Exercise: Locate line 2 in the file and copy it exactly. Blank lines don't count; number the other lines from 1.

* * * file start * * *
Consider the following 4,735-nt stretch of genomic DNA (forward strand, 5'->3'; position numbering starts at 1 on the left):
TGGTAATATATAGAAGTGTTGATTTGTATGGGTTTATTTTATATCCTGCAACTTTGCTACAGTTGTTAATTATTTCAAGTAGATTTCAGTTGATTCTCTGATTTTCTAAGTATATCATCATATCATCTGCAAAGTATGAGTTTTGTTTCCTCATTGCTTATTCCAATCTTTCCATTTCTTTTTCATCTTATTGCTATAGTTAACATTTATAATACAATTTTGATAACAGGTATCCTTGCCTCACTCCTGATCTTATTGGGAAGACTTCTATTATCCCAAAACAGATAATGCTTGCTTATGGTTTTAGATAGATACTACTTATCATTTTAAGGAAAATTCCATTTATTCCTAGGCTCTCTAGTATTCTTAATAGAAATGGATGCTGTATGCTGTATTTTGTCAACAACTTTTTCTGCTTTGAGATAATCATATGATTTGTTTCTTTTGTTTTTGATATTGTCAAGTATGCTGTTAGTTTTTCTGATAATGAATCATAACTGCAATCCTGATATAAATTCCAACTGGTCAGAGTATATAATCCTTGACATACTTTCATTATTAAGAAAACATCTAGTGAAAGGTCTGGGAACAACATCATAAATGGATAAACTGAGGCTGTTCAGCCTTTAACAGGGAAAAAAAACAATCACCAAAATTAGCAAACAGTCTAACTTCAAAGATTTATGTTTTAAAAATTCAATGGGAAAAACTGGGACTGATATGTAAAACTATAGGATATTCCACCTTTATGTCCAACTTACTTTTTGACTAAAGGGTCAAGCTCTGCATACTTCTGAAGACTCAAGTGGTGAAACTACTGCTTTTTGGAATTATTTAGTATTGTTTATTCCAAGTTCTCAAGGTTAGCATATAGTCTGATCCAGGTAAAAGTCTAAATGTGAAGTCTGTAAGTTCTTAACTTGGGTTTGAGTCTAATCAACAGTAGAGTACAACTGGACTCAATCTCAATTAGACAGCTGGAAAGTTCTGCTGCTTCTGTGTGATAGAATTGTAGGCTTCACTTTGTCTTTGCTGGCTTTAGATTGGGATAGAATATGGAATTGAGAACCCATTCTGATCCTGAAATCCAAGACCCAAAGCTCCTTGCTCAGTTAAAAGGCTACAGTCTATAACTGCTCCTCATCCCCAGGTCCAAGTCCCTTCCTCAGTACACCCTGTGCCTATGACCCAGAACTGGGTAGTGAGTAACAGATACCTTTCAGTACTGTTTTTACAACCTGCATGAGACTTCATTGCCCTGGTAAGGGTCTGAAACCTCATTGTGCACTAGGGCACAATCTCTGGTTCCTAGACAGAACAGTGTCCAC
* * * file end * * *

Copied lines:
TGGTAATATATAGAAGTGTTGATTTGTATGGGTTTATTTTATATCCTGCAACTTTGCTACAGTTGTTAATTATTTCAAGTAGATTTCAGTTGATTCTCTGATTTTCTAAGTATATCATCATATCATCTGCAAAGTATGAGTTTTGTTTCCTCATTGCTTATTCCAATCTTTCCATTTCTTTTTCATCTTATTGCTATAGTTAACATTTATAATACAATTTTGATAACAGGTATCCTTGCCTCACTCCTGATCTTATTGGGAAGACTTCTATTATCCCAAAACAGATAATGCTTGCTTATGGTTTTAGATAGATACTACTTATCATTTTAAGGAAAATTCCATTTATTCCTAGGCTCTCTAGTATTCTTAATAGAAATGGATGCTGTATGCTGTATTTTGTCAACAACTTTTTCTGCTTTGAGATAATCATATGATTTGTTTCTTTTGTTTTTGATATTGTCAAGTATGCTGTTAGTTTTTCTGATAATGAATCATAACTGCAATCCTGATATAAATTCCAACTGGTCAGAGTATATAATCCTTGACATACTTTCATTATTAAGAAAACATCTAGTGAAAGGTCTGGGAACAACATCATAAATGGATAAACTGAGGCTGTTCAGCCTTTAACAGGGAAAAAAAACAATCACCAAAATTAGCAAACAGTCTAACTTCAAAGATTTATGTTTTAAAAATTCAATGGGAAAAACTGGGACTGATATGTAAAACTATAGGATATTCCACCTTTATGTCCAACTTACTTTTTGACTAAAGGGTCAAGCTCTGCATACTTCTGAAGACTCAAGTGGTGAAACTACTGCTTTTTGGAATTATTTAGTATTGTTTATTCCAAGTTCTCAAGGTTAGCATATAGTCTGATCCAGGTAAAAGTCTAAATGTGAAGTCTGTAAGTTCTTAACTTGGGTTTGAGTCTAATCAACAGTAGAGTACAACTGGACTCAATCTCAATTAGACAGCTGGAAAGTTCTGCTGCTTCTGTGTGATAGAATTGTAGGCTTCACTTTGTCTTTGCTGGCTTTAGATTGGGATAGAATATGGAATTGAGAACCCATTCTGATCCTGAAATCCAAGACCCAAAGCTCCTTGCTCAGTTAAAAGGCTACAGTCTATAACTGCTCCTCATCCCCAGGTCCAAGTCCCTTCCTCAGTACACCCTGTGCCTATGACCCAGAACTGGGTAGTGAGTAACAGATACCTTTCAGTACTGTTTTTACAACCTGCATGAGACTTCATTGCCCTGGTAAGGGTCTGAAACCTCATTGTGCACTAGGGCACAATCTCTGGTTCCTAGACAGAACAGTGTCCAC